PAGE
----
Thirty Reasons *YOUR* story was rejected

As the editor of a small press zine ten years ago, I naturally often get stopped in the street by people who ask me “Dear Ben, (people often inexplicably address me as though they’re writing letters), such-and-such editor has rejected my work. Why, Ben? Why???” Then they cry and run frantically from side to side.

I don’t have all the answers, of course. No, you’re too kind, really, I don’t have more than seventy-six percent. But I have spent a lot of time around well-known editors, eating their unfinished meals, going through their garbage, and so I thought I would share with you all some of my “tips” on what the common reasons for an editor to reject a story might be.

  • Your story is too long for the magazine.
  • Your story is too short for the magazine.
  • Your story is too much the right length for the magazine.
  • Your story begins with a consonant (this seemingly obvious one trips a lot of people up).
  • The editor is looking for more diversity
  • That’s too much diversity
  • Your story is great, but the editor has eleven stories on exactly that theme already, and twelve would be gauche.
  • You spelt your own name wrong
  • The magazine’s guidelines specify email-subs only, but you delivered your story as a thirty-seven-minute diatribe in an elevator at a convention.
  • Your story has no ending.
  • Your story has no beginning.
  • Your story has no ending, no beginning, and is filled with custard.
  • The editor has a sore foot and cannot concentrate.
  • The editor ate too much and is a little gassy and cannot concentrate.
  • The editor printed your manuscript out, but spilled honey on it and then a bear ate it and the editor is too embarrassed to tell you that they fed your manuscript to a bear.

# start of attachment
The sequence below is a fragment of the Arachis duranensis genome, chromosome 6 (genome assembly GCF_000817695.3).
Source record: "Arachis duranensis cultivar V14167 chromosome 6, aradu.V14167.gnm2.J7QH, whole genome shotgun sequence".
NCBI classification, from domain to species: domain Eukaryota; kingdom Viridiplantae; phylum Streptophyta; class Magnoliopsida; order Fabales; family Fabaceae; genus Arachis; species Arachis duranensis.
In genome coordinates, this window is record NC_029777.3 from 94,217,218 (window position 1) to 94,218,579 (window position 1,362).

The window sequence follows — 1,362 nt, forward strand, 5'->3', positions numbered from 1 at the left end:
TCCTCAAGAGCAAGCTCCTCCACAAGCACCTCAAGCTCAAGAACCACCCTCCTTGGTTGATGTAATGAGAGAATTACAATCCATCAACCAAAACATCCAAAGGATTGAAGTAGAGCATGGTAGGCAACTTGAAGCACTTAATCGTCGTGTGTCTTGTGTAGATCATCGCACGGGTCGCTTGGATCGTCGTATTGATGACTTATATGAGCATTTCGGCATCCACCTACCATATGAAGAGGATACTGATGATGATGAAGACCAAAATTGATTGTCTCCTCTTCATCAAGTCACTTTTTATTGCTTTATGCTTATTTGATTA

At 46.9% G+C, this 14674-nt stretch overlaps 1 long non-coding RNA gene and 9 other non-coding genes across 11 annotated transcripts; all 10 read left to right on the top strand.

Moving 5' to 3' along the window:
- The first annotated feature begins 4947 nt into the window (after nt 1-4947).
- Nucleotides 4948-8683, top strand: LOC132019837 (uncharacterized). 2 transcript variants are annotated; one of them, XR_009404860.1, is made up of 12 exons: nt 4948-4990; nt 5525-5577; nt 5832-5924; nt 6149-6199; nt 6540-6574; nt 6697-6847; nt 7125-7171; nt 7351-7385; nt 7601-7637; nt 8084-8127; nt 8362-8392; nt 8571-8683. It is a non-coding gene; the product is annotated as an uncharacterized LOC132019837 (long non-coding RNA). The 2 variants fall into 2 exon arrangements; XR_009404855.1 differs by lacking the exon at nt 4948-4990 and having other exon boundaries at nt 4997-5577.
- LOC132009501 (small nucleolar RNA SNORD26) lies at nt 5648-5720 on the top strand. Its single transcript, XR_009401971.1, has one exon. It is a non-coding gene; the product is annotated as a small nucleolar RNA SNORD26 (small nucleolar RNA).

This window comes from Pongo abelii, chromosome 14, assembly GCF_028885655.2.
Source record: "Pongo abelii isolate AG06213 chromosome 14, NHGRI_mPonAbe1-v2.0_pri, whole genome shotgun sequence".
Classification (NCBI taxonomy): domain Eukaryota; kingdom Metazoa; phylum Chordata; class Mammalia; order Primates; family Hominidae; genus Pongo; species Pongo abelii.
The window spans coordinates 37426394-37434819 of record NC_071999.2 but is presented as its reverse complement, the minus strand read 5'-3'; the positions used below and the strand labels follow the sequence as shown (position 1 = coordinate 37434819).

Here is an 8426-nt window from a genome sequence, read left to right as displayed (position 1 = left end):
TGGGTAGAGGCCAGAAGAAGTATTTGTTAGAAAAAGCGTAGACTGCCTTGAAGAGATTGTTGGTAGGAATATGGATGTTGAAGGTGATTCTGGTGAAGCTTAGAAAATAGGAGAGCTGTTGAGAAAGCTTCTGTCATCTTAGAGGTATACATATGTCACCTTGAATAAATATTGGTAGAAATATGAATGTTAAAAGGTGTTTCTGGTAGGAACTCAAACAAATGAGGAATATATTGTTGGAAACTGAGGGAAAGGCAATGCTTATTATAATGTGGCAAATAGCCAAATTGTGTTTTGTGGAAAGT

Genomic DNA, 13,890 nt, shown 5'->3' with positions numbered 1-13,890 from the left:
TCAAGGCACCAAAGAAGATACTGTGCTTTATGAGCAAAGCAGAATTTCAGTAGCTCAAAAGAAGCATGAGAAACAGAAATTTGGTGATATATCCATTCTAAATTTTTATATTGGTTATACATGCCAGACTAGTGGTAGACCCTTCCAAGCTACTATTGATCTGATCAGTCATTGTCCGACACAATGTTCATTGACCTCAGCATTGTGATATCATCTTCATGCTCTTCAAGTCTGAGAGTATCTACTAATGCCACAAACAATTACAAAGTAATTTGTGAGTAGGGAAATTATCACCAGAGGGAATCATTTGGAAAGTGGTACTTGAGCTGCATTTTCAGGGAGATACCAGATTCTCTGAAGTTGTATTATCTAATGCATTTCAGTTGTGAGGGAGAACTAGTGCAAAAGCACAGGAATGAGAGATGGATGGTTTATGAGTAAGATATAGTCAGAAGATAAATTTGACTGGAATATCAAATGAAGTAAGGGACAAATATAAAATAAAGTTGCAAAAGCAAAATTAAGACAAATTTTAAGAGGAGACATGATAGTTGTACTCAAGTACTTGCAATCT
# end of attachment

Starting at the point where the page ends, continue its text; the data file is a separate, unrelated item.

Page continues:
• Your story is exactly identical to a story the editor published last month, including font size, kerning, and magazine masthead.
  • You wrote an ill-advised blog post slagging off the editor’s mother.
  • You engaged in a lengthy debate in the comments about the editor’s mother.
  • You submitted your story in wingdings, because nobody puts baby in a corner.
  • The science in your story is implausible.
  • The science in your story is plausible, but the editor does not understand it.
  • The science in your story is plausible, the editor understands it, but they believe with scornful disdain that Joe Meat-Tray will not understand it and so advise you to write about lusty warlocks instead.
  • The warlocks in your story are implausible.
  • Your protagonist is unlikeable.
  • Really, the story was autobiographical? That’s unfortunate. 
  • No really, they’re so unlikeable. 
  • Maybe don’t write any more autobiographical stories.
  • Your story does not read the same forward as backward.
  • Your story was submitted as an attachment in a format the editor cannot open, such a link to a bizarre set of clues leading to a trapdoor and a boulder which chases the editor down a narrow tunnel to a set of poisoned darts and a monster with six arms and a pipe that blows smoke in their eyes.
  • Instead of sending your story to the magazine, you put it in a bag of rotting fish heads.

I trust this information has been of value.

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